Lessons learned from life-and-death mistakes we make outdoors can last a lifetime. Or at least 40 years.
In the summer of 1964 my friend David Pringle and I celebrated his graduation from high school and my successful completion of freshman-year college with a fishing and camping adventure to Canada.
The outfitter's brochure that came in the mail promised to fly us in to five days of incredible "speckled" (brook) trout fishing in Ontario's bush for the equally unbelievable fee of just $45 each. We picked dates, sent a deposit, and, on the appointed day in July aimed Dave's '57 pink Bonneville convertible north from our southern Michigan homes to Sault Ste. Marie, Ontario.
Flint's WTAC-AM radio station beamed a 300-mile range signal that helped us create a sonic wake of rock music as Dave drove the car up I-75. Turning the radio low, we sailed through Canadian Customs.
Next, we took on Queen's Highway 17, a wilderness road newly blasted from Canadian Shield bedrock that curves north and west like a rubber pencil around Lake Superior. Late in the afternoon we rolled through Wawa and 18 miles inland came to Hawk Junction, our departure point.
We checked in with the outfitter and arranged to leave the following morning, a Monday, at 7 o'clock. In our excitement we had forgotten to pack a tent. No problem. A good night's sleep in the Pontiac (Dave took the front seat; I had the back) had us ready for the 24-mile flight to Dosier Lake and the real beginning of our adventure.
Too Late to Turn Back
Signing a disclaimer from holding the outfitter responsible for accidents was a clue we should have heeded. The second hint we might have minded was the appearance and behavior of our pilot.
"Duke" (no last name) drove a rusted station wagon with no license plates. He hung on the open door a moment before stepping out and offering a handshake. It was later, in the close cockpit of the Cessna 172, that I smelled alcohol on his breath.
Of course, once you are in the air, it's too late to turn back.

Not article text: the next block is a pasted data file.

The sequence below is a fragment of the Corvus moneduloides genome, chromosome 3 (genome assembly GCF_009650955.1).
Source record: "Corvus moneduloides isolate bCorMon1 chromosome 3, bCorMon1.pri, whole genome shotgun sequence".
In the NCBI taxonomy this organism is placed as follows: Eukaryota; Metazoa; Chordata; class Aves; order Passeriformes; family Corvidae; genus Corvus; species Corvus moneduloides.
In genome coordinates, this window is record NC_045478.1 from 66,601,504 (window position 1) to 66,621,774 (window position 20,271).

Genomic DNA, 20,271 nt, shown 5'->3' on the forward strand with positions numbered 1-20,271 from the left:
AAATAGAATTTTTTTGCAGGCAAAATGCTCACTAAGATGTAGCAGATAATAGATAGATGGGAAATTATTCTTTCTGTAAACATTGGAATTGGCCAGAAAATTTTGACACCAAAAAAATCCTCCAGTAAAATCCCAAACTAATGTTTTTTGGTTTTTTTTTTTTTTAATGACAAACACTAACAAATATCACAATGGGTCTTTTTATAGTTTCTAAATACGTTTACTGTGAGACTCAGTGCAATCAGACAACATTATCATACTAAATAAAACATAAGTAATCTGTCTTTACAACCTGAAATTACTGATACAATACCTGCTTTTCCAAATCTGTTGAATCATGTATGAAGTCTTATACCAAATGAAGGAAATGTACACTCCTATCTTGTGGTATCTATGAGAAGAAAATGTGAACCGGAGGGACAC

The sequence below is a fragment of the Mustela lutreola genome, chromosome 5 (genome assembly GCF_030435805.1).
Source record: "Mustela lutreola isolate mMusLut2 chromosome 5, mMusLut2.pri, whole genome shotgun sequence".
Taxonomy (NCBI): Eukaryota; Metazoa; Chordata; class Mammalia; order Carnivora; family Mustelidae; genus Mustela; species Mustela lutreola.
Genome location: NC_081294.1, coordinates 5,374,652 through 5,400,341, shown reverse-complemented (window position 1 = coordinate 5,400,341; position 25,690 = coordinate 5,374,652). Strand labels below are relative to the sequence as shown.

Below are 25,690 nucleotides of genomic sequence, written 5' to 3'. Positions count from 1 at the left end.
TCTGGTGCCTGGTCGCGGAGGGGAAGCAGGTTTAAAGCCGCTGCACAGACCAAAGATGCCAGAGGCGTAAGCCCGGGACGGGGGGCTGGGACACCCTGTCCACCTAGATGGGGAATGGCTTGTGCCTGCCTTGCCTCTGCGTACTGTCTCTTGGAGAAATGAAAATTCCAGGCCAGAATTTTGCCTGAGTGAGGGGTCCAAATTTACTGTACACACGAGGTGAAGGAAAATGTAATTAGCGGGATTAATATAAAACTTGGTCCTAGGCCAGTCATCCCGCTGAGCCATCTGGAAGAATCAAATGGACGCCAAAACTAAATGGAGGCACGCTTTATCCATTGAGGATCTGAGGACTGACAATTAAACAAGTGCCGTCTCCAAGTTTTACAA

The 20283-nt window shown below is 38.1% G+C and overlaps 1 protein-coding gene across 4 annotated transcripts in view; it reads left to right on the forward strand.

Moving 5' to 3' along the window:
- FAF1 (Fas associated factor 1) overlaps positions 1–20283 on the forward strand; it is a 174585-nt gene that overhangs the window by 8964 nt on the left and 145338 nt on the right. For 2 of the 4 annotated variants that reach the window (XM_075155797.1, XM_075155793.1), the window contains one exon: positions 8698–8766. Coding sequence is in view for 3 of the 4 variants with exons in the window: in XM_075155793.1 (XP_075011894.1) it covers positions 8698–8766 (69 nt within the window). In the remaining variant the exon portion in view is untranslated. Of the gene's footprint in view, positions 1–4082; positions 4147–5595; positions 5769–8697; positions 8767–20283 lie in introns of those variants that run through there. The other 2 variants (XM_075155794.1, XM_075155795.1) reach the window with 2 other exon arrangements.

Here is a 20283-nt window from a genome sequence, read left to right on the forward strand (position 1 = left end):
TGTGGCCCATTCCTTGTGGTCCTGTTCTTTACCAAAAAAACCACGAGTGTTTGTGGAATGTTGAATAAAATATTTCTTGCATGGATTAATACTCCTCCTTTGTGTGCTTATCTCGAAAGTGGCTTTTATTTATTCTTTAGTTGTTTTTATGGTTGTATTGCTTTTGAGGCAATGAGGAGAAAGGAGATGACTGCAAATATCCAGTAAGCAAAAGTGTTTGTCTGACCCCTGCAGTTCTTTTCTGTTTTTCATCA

Duke had a weird eye that fluttered crazily at times like a motor-driven camera lens. And his fondness for strong drink was confirmed when he downed three cans of Black Horse ale — a Canadian brew with a malt-liquor kick — on the half-hour flight. I can see him now, throwing back his head, chug-a-lugging the entire can, sliding open the cockpit window, and with a "Bombs Away," firing the empty at some unseen target in the blue-and-green maze far below.
I kept my eyes glued on the altimeter and prayed this was not the day I would die.
We touched down without incident, although I walked on legs as firm as tapioca for hours afterward. Once the drone of the departing Cessna grew faint, things began to look up.
We found our cabin, deserted by some luckless prospector years before. The leaky aluminum boat was seaworthy, provided we bailed the water from it each morning. There was no outboard motor, but we were young and strong and didn't mind rowing.
During the five-day adventure we saw moose tracks, laughed back at loons, and caught more than 300 brook trout up to 12 inches each. We kept enough for our meals, releasing all the others. Apparently the lunkers had all been caught years before. "June 1947, Billings caught 6 ½ lb. brookie" someone had etched with a jackknife into a log of the cabin wall.
Hungrier Than Ever Before